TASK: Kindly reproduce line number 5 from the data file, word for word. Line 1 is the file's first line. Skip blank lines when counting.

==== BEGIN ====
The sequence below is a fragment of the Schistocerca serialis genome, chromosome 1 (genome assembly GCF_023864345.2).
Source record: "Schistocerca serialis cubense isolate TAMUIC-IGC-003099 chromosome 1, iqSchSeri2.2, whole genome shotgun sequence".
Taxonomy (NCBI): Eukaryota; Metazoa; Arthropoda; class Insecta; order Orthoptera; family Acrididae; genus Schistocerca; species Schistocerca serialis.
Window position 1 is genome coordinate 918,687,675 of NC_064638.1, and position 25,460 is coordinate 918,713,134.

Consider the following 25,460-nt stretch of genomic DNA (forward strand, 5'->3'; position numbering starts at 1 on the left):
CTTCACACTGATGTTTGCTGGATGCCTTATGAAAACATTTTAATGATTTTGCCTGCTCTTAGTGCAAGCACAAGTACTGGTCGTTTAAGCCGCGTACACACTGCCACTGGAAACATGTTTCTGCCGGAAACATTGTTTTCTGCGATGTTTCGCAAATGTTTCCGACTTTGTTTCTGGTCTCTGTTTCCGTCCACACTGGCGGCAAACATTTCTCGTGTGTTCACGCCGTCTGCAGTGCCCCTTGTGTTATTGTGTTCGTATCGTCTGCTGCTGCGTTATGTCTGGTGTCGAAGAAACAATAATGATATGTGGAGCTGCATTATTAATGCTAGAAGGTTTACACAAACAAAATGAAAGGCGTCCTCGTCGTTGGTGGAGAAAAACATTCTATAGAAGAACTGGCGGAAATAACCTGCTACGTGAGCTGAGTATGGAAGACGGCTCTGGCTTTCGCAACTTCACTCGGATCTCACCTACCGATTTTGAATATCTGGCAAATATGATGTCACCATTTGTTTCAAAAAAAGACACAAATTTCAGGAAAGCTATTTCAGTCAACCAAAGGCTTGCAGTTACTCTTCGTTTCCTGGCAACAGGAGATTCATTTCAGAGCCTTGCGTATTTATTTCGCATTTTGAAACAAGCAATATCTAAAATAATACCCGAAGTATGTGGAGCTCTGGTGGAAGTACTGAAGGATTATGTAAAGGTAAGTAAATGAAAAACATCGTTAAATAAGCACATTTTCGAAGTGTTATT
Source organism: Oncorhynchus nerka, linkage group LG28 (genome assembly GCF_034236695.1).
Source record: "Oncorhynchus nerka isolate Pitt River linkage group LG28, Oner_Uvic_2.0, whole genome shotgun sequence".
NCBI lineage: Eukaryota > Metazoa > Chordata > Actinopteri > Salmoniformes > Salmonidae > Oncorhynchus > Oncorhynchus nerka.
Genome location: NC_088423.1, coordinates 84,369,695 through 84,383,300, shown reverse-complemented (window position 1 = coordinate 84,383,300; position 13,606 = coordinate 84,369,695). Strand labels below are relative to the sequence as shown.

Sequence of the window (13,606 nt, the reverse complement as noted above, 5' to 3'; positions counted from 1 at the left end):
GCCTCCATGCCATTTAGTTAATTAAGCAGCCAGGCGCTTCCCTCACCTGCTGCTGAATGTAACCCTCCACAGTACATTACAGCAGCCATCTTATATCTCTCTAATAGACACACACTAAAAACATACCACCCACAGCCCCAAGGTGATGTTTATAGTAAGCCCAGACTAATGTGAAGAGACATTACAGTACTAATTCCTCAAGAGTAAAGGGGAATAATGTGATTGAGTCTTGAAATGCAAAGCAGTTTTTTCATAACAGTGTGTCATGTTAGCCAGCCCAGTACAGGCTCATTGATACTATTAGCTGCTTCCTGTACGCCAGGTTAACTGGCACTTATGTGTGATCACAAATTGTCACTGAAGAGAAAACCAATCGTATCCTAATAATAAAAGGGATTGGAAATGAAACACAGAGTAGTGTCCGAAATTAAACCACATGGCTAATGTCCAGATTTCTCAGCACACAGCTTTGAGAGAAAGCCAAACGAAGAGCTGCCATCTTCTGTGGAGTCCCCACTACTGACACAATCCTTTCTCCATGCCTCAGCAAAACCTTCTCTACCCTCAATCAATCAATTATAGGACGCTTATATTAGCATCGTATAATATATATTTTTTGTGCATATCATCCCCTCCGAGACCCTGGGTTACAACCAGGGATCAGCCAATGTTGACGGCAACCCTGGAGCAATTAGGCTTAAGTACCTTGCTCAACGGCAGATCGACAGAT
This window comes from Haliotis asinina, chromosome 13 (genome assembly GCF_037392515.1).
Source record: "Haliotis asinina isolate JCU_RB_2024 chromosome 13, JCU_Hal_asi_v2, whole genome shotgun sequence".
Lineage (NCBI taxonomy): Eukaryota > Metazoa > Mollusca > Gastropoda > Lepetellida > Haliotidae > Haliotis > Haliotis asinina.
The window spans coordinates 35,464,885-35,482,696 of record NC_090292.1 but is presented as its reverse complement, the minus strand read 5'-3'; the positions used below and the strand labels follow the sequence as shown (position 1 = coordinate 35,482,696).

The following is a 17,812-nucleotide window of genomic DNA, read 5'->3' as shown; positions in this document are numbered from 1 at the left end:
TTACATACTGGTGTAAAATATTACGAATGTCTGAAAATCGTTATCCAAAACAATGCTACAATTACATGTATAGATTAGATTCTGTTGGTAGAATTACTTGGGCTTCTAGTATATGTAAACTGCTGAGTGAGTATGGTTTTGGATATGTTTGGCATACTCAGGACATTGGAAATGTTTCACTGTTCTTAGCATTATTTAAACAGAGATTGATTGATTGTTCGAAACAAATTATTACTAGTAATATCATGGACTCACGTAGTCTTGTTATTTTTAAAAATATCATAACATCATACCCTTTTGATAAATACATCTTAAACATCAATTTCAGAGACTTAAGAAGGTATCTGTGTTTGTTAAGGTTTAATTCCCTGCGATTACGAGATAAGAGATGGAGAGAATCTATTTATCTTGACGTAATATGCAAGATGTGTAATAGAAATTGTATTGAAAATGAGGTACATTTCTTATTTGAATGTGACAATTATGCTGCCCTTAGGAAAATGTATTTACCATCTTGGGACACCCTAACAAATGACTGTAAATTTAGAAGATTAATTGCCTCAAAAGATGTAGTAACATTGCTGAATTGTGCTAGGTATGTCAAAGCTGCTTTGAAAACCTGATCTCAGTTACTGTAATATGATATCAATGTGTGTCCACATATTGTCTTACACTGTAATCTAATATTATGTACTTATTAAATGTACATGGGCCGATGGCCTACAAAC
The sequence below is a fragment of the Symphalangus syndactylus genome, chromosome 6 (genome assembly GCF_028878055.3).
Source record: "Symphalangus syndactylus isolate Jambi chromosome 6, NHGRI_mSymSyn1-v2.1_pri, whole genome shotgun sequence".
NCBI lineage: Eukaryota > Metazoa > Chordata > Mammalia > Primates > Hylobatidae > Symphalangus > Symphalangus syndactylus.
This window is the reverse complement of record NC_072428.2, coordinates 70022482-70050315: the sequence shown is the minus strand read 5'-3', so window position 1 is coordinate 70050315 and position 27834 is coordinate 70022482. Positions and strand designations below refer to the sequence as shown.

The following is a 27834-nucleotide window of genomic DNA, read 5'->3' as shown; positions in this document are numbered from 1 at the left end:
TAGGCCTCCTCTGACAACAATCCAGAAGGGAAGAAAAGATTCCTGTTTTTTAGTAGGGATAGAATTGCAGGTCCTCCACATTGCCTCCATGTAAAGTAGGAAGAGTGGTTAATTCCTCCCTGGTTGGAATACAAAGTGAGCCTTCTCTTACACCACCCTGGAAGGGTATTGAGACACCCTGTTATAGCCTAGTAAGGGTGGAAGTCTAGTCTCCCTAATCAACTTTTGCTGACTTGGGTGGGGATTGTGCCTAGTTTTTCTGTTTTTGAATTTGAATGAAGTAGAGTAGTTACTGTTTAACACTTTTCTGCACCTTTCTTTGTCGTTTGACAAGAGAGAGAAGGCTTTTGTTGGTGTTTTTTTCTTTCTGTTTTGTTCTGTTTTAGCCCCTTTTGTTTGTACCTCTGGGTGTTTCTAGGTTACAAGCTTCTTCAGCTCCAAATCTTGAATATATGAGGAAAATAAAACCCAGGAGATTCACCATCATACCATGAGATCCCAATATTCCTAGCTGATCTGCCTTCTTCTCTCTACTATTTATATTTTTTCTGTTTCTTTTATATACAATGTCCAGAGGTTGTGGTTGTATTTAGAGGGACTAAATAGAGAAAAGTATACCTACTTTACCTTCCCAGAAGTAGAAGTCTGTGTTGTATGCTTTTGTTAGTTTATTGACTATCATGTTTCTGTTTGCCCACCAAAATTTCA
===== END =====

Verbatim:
Consider the following 25,460-nt stretch of genomic DNA (forward strand, 5'->3'; position numbering starts at 1 on the left):